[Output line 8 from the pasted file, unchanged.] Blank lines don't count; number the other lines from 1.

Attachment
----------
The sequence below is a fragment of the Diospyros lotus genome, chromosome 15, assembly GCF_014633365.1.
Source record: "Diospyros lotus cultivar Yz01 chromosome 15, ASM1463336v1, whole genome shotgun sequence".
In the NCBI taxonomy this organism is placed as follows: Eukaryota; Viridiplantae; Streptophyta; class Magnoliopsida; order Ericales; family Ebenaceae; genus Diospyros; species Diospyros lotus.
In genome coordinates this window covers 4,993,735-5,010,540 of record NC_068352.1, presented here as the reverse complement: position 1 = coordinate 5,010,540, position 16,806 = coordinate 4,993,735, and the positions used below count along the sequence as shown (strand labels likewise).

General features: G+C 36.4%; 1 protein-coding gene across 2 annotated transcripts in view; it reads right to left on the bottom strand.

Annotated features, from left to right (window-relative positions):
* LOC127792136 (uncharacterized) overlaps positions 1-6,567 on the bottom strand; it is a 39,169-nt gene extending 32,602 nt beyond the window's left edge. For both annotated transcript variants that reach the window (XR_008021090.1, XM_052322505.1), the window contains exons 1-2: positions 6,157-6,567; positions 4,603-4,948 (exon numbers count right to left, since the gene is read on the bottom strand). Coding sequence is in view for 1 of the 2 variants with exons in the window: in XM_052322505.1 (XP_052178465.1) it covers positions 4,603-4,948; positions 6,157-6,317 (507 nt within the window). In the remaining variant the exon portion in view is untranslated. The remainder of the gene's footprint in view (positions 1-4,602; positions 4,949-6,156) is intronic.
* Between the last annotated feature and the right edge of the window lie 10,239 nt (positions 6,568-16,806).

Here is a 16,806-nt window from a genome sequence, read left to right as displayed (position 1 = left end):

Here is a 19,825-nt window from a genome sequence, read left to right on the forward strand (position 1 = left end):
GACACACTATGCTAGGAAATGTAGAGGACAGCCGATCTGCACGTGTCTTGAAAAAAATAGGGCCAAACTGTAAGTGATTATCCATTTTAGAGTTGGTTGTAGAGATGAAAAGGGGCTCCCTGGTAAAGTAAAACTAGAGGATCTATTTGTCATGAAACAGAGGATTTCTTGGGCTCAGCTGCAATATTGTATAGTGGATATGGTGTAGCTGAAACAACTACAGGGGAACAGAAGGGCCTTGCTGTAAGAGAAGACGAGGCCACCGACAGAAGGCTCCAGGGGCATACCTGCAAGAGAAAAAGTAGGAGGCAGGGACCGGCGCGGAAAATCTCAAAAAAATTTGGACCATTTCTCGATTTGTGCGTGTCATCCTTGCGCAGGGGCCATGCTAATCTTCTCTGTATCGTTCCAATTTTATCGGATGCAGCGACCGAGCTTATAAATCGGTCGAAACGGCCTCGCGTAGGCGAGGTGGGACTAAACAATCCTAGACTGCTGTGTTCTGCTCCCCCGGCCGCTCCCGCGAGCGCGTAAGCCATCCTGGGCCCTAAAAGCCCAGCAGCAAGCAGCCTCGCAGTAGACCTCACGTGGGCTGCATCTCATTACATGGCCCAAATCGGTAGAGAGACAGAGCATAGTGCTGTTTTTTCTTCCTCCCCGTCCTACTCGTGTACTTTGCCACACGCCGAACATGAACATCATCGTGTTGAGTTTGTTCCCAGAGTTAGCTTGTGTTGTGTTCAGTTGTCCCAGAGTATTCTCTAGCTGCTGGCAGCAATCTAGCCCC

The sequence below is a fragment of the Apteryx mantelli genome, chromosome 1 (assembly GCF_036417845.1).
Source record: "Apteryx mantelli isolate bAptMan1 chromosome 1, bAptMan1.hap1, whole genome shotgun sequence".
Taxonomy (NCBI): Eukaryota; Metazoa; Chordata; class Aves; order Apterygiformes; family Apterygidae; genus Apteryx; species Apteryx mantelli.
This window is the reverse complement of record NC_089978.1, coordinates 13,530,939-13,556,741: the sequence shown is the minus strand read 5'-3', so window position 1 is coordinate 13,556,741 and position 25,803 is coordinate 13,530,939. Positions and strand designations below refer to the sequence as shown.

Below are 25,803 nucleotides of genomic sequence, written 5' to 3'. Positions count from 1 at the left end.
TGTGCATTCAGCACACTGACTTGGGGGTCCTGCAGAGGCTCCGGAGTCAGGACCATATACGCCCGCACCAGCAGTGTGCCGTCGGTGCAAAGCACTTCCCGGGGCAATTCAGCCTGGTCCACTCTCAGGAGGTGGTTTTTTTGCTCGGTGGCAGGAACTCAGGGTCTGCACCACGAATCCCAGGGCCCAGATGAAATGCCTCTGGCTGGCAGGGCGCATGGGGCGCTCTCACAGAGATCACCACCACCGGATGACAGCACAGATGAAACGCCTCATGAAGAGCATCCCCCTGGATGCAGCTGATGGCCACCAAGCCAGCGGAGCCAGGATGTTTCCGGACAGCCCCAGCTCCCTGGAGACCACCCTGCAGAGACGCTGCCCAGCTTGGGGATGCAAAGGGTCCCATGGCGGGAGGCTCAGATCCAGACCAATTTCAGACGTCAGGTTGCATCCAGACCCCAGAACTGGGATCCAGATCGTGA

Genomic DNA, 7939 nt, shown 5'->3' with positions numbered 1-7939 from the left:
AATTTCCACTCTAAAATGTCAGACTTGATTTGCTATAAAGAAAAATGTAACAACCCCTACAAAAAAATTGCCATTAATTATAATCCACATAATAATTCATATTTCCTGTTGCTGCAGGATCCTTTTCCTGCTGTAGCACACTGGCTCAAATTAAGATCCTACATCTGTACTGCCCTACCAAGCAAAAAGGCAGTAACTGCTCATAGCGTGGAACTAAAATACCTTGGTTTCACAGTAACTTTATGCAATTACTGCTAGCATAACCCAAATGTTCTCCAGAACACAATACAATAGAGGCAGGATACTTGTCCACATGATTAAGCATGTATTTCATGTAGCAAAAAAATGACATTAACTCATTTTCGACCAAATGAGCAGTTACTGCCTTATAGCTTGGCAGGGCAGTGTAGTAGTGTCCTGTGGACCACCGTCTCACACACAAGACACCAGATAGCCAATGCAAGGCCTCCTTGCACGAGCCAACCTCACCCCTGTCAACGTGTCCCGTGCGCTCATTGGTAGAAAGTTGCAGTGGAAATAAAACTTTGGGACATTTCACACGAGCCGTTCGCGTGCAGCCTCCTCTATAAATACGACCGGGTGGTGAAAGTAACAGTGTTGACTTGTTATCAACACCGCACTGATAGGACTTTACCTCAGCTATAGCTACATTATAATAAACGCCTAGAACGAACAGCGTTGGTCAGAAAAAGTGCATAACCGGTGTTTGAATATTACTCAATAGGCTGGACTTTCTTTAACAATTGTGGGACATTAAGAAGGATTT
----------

* Between the last annotated feature and the right edge of the window lie 10,239 nt (positions 6,568-16,806).